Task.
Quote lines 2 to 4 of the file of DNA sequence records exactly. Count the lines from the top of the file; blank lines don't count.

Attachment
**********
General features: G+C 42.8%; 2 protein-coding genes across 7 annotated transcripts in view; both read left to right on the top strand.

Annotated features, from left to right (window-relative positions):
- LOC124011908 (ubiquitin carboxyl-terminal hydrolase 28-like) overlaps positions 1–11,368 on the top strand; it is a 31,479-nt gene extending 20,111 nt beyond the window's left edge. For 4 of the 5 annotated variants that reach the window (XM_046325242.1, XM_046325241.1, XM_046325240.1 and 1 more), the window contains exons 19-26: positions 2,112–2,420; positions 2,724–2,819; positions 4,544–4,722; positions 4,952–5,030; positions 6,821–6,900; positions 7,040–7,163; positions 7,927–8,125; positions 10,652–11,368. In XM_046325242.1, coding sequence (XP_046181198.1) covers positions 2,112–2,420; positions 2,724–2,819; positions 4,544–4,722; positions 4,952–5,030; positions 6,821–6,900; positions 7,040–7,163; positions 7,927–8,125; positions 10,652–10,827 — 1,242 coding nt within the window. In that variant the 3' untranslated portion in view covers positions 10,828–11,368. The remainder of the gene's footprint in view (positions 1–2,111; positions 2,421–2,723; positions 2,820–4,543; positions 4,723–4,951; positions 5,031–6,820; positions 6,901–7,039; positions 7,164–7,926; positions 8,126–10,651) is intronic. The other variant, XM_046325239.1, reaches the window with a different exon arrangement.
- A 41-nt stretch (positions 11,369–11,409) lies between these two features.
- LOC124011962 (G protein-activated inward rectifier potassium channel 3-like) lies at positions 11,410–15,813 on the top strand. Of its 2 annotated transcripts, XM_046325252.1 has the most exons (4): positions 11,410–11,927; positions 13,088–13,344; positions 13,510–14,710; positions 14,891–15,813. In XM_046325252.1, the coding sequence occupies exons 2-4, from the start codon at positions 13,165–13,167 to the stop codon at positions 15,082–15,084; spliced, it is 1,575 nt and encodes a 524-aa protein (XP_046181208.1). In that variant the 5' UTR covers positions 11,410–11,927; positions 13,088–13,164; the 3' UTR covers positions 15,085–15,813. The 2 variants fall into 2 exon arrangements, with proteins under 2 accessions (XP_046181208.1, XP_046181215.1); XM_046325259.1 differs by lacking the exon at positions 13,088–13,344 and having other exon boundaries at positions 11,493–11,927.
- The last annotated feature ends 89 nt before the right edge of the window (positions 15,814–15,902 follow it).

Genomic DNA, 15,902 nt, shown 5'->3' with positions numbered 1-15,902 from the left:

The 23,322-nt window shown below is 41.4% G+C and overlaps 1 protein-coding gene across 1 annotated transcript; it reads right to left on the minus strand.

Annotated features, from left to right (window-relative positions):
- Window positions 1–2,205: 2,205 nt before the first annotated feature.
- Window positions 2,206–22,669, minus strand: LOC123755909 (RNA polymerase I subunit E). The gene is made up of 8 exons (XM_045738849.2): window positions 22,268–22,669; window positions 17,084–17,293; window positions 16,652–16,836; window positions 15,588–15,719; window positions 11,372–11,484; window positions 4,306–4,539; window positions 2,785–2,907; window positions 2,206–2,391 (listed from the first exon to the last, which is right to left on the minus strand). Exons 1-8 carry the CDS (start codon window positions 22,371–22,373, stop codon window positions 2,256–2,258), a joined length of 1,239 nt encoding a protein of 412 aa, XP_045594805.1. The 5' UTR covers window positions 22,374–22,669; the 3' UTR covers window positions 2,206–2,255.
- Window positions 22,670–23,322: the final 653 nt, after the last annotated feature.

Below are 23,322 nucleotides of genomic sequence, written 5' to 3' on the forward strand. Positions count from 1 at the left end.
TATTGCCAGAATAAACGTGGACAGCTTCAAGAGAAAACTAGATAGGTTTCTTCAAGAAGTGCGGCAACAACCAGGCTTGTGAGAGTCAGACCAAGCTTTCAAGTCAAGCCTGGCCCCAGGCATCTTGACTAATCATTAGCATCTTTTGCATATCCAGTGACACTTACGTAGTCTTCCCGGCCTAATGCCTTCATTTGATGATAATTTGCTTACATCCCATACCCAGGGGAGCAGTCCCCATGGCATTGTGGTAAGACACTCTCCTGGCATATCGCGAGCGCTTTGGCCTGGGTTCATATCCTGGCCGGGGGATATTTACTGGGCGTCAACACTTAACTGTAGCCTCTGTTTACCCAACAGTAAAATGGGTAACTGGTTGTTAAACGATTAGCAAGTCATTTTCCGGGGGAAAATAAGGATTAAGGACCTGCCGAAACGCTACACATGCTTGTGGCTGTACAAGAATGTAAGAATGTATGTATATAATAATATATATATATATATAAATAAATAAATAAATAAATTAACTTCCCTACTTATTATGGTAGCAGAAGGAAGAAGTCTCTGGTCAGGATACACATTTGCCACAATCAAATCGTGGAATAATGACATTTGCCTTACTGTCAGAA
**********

Annotated features, from left to right (window-relative positions):
- LOC124011908 (ubiquitin carboxyl-terminal hydrolase 28-like) overlaps positions 1–11,368 on the top strand; it is a 31,479-nt gene extending 20,111 nt beyond the window's left edge. For 4 of the 5 annotated variants that reach the window (XM_046325242.1, XM_046325241.1, XM_046325240.1 and 1 more), the window contains exons 19-26: positions 2,112–2,420; positions 2,724–2,819; positions 4,544–4,722; positions 4,952–5,030; positions 6,821–6,900; positions 7,040–7,163; positions 7,927–8,125; positions 10,652–11,368. In XM_046325242.1, coding sequence (XP_046181198.1) covers positions 2,112–2,420; positions 2,724–2,819; positions 4,544–4,722; positions 4,952–5,030; positions 6,821–6,900; positions 7,040–7,163; positions 7,927–8,125; positions 10,652–10,827 — 1,242 coding nt within the window. In that variant the 3' untranslated portion in view covers positions 10,828–11,368. The remainder of the gene's footprint in view (positions 1–2,111; positions 2,421–2,723; positions 2,820–4,543; positions 4,723–4,951; positions 5,031–6,820; positions 6,901–7,039; positions 7,164–7,926; positions 8,126–10,651) is intronic. The other variant, XM_046325239.1, reaches the window with a different exon arrangement.
- A 41-nt stretch (positions 11,369–11,409) lies between these two features.